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Swine Flu Spreads Travelers warned to avoid Non Essential Travel to Mexico City

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Swine Flu Spreads Travelers warned to avoid "non-essential" travel to Mexico City. With 40 Human cases of Swine Influenza A (H1N1) virus infections in the U.S., top officials declared a national health emergency Sunday. "Nobody is taking any chances," said Fran Lessans, CEO of Passport Health, the nation's largest provider of travel medical services and immunizations. "We are warning travelers to postpone their trips to Mexico City and, if they must go we are counseling them on the use of antivirals to prevent and treat this type of influenza." According to the World Health Organization, infections have been confirmed in Mexico and 5 states in the United States. The associated press reports that 12 million doses of flu-fighting medications are being mobilized from a federal stockpile in the event they are needed. The Belfast Telegraph reported early this morning that Scotland has also reported two cases of Swine Influenza; the travelers having just returned from Mexico.

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									Swine Flu Spreads Travelers warned to avoid "non-essential" travel to Mexico City With 40 Human cases of Swine Influenza A (H1N1) virus infections in the U.S., top officials declared a national health emergency Sunday. "Nobody is taking any chances," said Fran Lessans, CEO of Passport Health, the nation's largest provider of travel medical services and immunizations. "We are warning travelers to postpone their trips to Mexico City and, if they must go we are counseling them on the use of antivirals to prevent and treat this type of influenza." According to the World Health Organization, infections have been confirmed in Mexico and 5 states in the United States. The associated press reports that 12 million doses of flu-fighting medications are being mobilized from a federal stockpile in the event they are needed. The Belfast Telegraph reported early this morning that Scotland has also reported two cases of Swine Influenza; the travelers having just returned from Mexico. "We have influenza immunizations and some of our offices have antivirals," added Lessans. "But this is not your typical influenza strain. The influenza vaccine does not specifically protect against the Swine Flu, but it does help boost an immune response since the Swine Influenza strain is also A (H1N1)." Protecting yourself: Antivirals Tamiflu (Oseltamiviror) or Relenza (Zanamivir) are used for treatment when exposure is suspected. The antivirals, which are available at some of Passport Health's nationwide offices, have proven to be effective against the Swine Influenza virus in laboratory tests. To be effective, the antiviral regiment must be started within 48 hours of exposure. concluded Lessans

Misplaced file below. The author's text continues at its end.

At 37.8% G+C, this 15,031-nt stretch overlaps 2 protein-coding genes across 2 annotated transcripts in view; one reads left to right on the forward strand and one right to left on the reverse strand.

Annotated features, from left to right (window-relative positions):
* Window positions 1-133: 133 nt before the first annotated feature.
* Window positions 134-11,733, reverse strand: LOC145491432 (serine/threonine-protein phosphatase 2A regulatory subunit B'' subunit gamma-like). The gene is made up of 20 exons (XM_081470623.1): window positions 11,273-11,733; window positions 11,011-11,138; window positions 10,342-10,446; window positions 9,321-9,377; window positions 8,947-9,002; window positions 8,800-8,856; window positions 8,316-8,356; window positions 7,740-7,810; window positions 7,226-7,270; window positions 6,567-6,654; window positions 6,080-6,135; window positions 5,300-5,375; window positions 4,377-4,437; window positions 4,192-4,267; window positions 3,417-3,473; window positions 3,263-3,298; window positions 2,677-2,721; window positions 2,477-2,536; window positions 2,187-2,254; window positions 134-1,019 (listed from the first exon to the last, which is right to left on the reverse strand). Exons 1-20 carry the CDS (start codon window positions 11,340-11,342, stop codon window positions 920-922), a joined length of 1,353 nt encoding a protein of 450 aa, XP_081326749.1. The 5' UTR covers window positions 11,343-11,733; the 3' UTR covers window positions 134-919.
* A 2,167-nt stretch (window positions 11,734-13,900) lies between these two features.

She went on to offer some basic tips: ------Wipe surfaces such as door knobs and phones with chlorine-based products. Avoid travel to regions where Swine Flu has been detected. Avoid large crowds and leave crowds if you observe someone who is symptomatic. If you are symptomatic, stay at home away from large crowds and your workplace. Wear a surgical mask whilst in areas where the Swine Flu has been detected and when traveling on airplanes. When you cough or sneeze, if you do not have a tissue available, cough into your arm, not your hand. Use of hot soap and water and alcohol sanitizers are proven methods to avoid transmission of the virus.

Call your nearest Passport Health office: 1-888-499-PASS(7277) or check the latest updates at: http://www.passporthealthusa.com/travel-health-alerts.php Source: Passport Health


								
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